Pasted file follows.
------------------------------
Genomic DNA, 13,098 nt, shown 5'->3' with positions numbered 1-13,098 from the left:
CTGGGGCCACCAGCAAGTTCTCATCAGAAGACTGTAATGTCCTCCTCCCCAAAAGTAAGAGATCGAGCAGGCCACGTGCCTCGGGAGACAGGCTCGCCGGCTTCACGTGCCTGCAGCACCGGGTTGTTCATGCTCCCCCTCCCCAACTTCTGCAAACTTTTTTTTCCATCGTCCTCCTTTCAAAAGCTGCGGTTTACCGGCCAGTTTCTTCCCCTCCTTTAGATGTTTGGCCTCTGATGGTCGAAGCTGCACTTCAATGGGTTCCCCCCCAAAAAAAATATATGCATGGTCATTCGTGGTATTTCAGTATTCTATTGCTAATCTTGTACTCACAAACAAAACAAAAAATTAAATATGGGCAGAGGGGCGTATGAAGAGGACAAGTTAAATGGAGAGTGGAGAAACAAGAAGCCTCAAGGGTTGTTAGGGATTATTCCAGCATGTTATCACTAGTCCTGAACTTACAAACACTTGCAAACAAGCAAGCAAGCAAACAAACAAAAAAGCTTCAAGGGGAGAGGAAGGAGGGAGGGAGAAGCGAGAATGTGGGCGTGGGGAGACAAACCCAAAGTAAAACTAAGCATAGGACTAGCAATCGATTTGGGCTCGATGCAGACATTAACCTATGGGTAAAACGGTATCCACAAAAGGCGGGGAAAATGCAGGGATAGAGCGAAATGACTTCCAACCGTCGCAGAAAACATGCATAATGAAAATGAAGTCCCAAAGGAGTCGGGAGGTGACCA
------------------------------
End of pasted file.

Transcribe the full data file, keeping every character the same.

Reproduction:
Genomic DNA, 13,098 nt, shown 5'->3' with positions numbered 1-13,098 from the left:
CTGGGGCCACCAGCAAGTTCTCATCAGAAGACTGTAATGTCCTCCTCCCCAAAAGTAAGAGATCGAGCAGGCCACGTGCCTCGGGAGACAGGCTCGCCGGCTTCACGTGCCTGCAGCACCGGGTTGTTCATGCTCCCCCTCCCCAACTTCTGCAAACTTTTTTTTCCATCGTCCTCCTTTCAAAAGCTGCGGTTTACCGGCCAGTTTCTTCCCCTCCTTTAGATGTTTGGCCTCTGATGGTCGAAGCTGCACTTCAATGGGTTCCCCCCCAAAAAAAATATATGCATGGTCATTCGTGGTATTTCAGTATTCTATTGCTAATCTTGTACTCACAAACAAAACAAAAAATTAAATATGGGCAGAGGGGCGTATGAAGAGGACAAGTTAAATGGAGAGTGGAGAAACAAGAAGCCTCAAGGGTTGTTAGGGATTATTCCAGCATGTTATCACTAGTCCTGAACTTACAAACACTTGCAAACAAGCAAGCAAGCAAACAAACAAAAAAGCTTCAAGGGGAGAGGAAGGAGGGAGGGAGAAGCGAGAATGTGGGCGTGGGGAGACAAACCCAAAGTAAAACTAAGCATAGGACTAGCAATCGATTTGGGCTCGATGCAGACATTAACCTATGGGTAAAACGGTATCCACAAAAGGCGGGGAAAATGCAGGGATAGAGCGAAATGACTTCCAACCGTCGCAGAAAACATGCATAATGAAAATGAAGTCCCAAAGGAGTCGGGAGGTGACCA